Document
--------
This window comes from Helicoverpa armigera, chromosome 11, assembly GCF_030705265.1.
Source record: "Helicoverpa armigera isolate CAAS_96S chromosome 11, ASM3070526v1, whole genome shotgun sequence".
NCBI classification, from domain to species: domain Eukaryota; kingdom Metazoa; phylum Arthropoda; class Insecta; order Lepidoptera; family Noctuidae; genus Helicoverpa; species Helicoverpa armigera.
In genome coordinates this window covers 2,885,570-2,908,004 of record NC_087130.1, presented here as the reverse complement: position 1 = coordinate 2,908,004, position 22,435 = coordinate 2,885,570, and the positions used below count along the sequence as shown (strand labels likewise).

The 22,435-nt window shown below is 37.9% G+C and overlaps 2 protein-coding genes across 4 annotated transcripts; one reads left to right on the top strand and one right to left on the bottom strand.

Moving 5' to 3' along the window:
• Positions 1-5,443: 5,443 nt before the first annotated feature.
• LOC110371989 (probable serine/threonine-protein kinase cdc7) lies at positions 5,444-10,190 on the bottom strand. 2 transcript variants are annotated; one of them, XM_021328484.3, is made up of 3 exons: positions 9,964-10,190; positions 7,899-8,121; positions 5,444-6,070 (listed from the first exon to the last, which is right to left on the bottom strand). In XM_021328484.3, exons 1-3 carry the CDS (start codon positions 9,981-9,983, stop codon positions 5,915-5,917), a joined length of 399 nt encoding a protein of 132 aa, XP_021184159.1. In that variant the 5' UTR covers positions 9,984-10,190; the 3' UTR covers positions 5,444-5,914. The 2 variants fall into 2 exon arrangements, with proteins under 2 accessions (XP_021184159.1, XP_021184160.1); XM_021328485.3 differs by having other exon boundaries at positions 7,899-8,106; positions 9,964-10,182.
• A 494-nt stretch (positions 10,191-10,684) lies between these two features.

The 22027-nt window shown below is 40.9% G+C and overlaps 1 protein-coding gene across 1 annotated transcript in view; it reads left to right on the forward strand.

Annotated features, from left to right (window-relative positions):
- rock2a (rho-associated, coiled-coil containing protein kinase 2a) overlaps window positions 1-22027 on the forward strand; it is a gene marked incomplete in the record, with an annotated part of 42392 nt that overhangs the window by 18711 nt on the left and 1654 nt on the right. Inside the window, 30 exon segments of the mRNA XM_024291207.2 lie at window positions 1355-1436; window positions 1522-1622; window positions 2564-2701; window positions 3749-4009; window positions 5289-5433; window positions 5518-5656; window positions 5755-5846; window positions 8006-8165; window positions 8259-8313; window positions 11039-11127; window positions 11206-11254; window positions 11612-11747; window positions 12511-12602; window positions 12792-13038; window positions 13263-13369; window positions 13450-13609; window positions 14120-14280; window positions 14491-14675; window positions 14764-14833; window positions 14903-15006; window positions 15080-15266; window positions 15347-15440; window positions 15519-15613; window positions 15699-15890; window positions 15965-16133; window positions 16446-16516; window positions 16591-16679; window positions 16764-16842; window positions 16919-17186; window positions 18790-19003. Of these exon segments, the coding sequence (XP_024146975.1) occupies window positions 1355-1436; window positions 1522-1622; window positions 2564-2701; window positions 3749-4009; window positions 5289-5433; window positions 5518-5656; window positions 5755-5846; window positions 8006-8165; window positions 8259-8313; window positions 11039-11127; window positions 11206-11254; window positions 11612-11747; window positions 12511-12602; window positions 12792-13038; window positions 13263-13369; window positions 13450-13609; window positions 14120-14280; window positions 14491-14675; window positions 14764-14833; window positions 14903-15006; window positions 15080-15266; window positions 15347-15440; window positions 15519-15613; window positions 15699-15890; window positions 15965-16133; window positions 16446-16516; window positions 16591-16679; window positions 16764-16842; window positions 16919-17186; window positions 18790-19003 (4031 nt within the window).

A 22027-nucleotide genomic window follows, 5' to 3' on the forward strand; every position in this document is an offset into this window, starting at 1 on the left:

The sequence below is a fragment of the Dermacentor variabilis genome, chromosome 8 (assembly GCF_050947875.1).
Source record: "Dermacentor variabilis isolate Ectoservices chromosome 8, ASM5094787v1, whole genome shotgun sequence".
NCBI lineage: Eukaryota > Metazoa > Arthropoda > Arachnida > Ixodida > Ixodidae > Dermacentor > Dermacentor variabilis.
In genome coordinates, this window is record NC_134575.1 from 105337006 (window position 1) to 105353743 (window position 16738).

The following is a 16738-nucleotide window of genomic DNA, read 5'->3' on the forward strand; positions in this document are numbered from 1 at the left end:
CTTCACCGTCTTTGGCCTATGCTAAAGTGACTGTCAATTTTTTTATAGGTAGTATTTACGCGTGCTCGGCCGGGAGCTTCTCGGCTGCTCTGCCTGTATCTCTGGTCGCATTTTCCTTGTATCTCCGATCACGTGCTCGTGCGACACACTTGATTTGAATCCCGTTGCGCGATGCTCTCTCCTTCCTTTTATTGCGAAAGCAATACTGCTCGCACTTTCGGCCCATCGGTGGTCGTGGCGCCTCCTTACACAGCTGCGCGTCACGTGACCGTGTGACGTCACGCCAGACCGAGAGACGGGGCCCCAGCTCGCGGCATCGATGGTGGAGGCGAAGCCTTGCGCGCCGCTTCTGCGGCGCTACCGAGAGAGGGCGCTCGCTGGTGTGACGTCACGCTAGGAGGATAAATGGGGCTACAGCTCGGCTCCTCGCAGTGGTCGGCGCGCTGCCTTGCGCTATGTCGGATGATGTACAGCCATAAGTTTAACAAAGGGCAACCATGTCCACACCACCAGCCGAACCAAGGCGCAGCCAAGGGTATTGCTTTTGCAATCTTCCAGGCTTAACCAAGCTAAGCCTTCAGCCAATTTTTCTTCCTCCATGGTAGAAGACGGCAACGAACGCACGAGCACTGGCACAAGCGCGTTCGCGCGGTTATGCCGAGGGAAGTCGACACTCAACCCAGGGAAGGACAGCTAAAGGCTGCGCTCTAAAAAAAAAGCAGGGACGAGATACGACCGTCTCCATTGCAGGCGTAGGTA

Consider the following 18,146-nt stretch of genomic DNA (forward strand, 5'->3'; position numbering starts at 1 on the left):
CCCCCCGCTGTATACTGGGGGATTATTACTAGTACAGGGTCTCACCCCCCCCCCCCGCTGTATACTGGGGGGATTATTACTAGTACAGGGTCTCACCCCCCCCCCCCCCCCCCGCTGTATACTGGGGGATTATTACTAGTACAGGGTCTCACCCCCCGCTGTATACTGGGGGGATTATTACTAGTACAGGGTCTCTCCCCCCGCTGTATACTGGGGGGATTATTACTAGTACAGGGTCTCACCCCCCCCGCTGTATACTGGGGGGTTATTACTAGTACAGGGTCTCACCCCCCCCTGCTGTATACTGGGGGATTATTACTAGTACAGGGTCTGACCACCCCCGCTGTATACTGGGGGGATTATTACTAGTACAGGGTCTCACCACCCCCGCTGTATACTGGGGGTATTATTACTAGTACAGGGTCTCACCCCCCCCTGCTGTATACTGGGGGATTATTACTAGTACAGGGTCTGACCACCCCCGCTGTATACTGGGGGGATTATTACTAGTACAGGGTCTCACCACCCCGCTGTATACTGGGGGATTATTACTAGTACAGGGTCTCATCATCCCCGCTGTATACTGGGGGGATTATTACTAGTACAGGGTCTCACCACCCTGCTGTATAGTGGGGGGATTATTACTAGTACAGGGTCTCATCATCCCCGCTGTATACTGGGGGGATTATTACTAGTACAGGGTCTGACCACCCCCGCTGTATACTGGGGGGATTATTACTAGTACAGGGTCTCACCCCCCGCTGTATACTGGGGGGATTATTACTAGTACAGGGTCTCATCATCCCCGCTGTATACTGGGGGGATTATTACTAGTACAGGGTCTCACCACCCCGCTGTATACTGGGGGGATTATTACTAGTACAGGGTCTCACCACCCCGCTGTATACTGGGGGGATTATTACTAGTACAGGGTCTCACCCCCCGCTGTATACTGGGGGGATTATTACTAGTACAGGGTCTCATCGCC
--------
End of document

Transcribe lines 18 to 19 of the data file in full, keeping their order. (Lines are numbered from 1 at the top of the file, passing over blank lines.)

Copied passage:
The following is a 16738-nucleotide window of genomic DNA, read 5'->3' on the forward strand; positions in this document are numbered from 1 at the left end:
CTTCACCGTCTTTGGCCTATGCTAAAGTGACTGTCAATTTTTTTATAGGTAGTATTTACGCGTGCTCGGCCGGGAGCTTCTCGGCTGCTCTGCCTGTATCTCTGGTCGCATTTTCCTTGTATCTCCGATCACGTGCTCGTGCGACACACTTGATTTGAATCCCGTTGCGCGATGCTCTCTCCTTCCTTTTATTGCGAAAGCAATACTGCTCGCACTTTCGGCCCATCGGTGGTCGTGGCGCCTCCTTACACAGCTGCGCGTCACGTGACCGTGTGACGTCACGCCAGACCGAGAGACGGGGCCCCAGCTCGCGGCATCGATGGTGGAGGCGAAGCCTTGCGCGCCGCTTCTGCGGCGCTACCGAGAGAGGGCGCTCGCTGGTGTGACGTCACGCTAGGAGGATAAATGGGGCTACAGCTCGGCTCCTCGCAGTGGTCGGCGCGCTGCCTTGCGCTATGTCGGATGATGTACAGCCATAAGTTTAACAAAGGGCAACCATGTCCACACCACCAGCCGAACCAAGGCGCAGCCAAGGGTATTGCTTTTGCAATCTTCCAGGCTTAACCAAGCTAAGCCTTCAGCCAATTTTTCTTCCTCCATGGTAGAAGACGGCAACGAACGCACGAGCACTGGCACAAGCGCGTTCGCGCGGTTATGCCGAGGGAAGTCGACACTCAACCCAGGGAAGGACAGCTAAAGGCTGCGCTCTAAAAAAAAAGCAGGGACGAGATACGACCGTCTCCATTGCAGGCGTAGGTA